That may be true theoretically; but in practice [noting that the practice is virtually limited to (a) FTDNA testers at the BigY level and (b) the heavily skewed sample of the 1000 Genomes project] a tree node that has two or three (or zero) subclades indicates a very small tested sample, like two to four guys. Whereas the Z195 side has a very large sample, many hundreds of guys (they don't have to have NGS testing if they tested the individual SNP in question, mainly with Sanger sequencing since 2011). Additionally, much of the apparent Z195+ "explosion" happened in the population toward which 1000 Genomes is skewed.

I think the ZZ12 side of the DF27 project -- or at least several specific, recently-discovered branches of it -- might be as bushy as the Z195 side. We lack the sample, so far, with which the rest of its bushiness can be discovered and differentiated. I don't for a moment believe that the fifty or so subsets of DF27+, ZZ12+ [my second illustration, plus the ones Alex includes but YSEQ doesn't test, plus over a dozen who have NextGen results or 1000 Genomes sequencing with no match yet found, plus some unknown number we have yet to discover at all] are "basal," or almost basal (DF27**) -- meaning they have had one or two mutations in 4900 years.

I think it's a sampling difference.

We don't know yet if ZZ12+ will prove as bushy as the Z195 or if it will continue to look like the comb that it is now. If it ends up being very bushy, then the test I am taking right now will be obsolete in short order. Hopefully though with all the SNPs that are being tested in this panel and all the people who have ordered the test, you guys will have a much better view of ZZ12+ after you have analyzed the results. If my $99 helps contribute to this effort, then it will be worth it.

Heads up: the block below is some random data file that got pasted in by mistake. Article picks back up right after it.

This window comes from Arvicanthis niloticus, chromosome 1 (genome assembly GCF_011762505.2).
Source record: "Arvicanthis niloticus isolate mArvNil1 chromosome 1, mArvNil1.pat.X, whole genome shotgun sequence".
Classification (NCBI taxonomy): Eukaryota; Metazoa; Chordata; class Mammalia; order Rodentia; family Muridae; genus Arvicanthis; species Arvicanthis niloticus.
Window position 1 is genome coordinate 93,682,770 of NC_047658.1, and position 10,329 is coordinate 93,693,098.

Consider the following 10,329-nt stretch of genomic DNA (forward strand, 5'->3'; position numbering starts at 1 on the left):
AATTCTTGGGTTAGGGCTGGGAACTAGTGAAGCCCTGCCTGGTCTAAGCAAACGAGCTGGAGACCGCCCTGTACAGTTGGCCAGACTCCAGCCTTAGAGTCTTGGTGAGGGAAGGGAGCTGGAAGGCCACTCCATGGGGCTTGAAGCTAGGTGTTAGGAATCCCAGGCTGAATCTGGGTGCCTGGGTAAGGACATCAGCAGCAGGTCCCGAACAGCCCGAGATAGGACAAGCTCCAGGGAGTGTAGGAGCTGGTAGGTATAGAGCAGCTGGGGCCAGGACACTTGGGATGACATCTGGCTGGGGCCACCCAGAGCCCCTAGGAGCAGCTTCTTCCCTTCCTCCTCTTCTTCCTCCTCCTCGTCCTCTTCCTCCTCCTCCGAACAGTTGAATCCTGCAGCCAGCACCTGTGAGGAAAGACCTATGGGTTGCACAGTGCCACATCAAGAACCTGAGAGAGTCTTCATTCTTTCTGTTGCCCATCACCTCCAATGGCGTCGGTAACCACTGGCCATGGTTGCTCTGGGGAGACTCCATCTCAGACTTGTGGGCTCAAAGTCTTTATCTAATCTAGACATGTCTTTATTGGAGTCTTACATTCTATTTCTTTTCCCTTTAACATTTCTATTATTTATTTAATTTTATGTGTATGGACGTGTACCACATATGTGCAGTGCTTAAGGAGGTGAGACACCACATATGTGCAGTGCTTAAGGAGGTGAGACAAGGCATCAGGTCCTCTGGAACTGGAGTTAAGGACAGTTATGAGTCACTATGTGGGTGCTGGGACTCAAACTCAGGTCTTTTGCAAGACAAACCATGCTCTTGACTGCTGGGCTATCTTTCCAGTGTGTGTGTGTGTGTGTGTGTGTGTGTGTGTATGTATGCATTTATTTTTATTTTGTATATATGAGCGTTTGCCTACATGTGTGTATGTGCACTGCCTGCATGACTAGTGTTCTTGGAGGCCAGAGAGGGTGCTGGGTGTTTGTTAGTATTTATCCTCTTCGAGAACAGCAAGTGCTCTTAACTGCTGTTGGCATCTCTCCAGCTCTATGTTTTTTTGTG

The biggest reason that I held off on Big Y for now is probably my own paranoia, but it is a concern specific to DF27+>ZZ12+. I have been reading about Big Y's gold regions and about "SNP ascertainment bias". Since ZZ12 has not been tested as thoroughly as others, I began to wonder if some of our (my) novel SNPs lie outside of Big Y's testing regions. My fear is compounded by the fact that I have no close STR matches. Perhaps my SNPs are a bit unusual too. I don't mind spending $99 to test lots of SNPs, even if the test will be obsolete in a few months. I do mind spending $500 on a test that could miss some important SNPs.

I am glad that FTDNA (with help from razyn, you and others) made this test available and I am glad I decided to take it, but it is clear to me that the value of this test is limited by the quality of information that we have at this point. Some people will take it now. Others will wait. Both may be good decisions depending on the circumstances.

REWM
11-06-2015, 08:10 PM
The biggest reason that I held off on Big Y for now is probably my own paranoia, but it is a concern specific to DF27+>ZZ12+. I have been reading about Big Y's gold regions and about "SNP ascertainment bias". Since ZZ12 has not been tested as thoroughly as others, I began to wonder if some of our (my) novel SNPs lie outside of Big Y's testing regions. My fear is compounded by the fact that I have no close STR matches. Perhaps my SNPs are a bit unusual too. I don't mind spending $99 to test lots of SNPs, even if the test will be obsolete in a few months. I do mind spending $500 on a test that could miss some important SNPs.

StationMaster

I did the Big Y test and I am part of the ZZ12 side.
I did Big Y,
Big Y gave me no calls for important SNP's such as DF27, Z2573, Z29620, and A6104 which I had to test with YSEQ to find out that I was in deed positive for. So yes Big Y can miss important SNP's.

Kvenlander
11-07-2015, 08:04 AM
This is great news! I am especially waiting for those DF27 pack results. Maybe they reveal some new matches.

Kvenlander
11-27-2015, 02:12 PM
StationMaster

I did the Big Y test and I am part of the ZZ12 side.
I did Big Y,
Big Y gave me no calls for important SNP's such as DF27, Z2573, Z29620, and A6104 which I had to test with YSEQ to find out that I was in deed positive for. So yes Big Y can miss important SNP's.

I also did the Big Y and I am part of the ZZ12 side. I had no calls under DF27, so my terminal SNP was P312. However, thanks to R1b Project and Alex Williamson's Big tree I found my terminal SNP. And as I understand it, this will be part of DF27 SNP pack, so in a small part my Big Y test might have actually helped others along. Also, meanwhile my terminal SNP FGC17112 is designated as a known SNP in my Big Y results. Unfortunately MyFTDNA page still shows P312....

I am glad I did the Big Y, as now I just have to wait for new matches to come. There are 2000 years between me and my closest match in Big Y, so I am reasonably certain that one day someone will come there between and shed some light on my deep ancestry.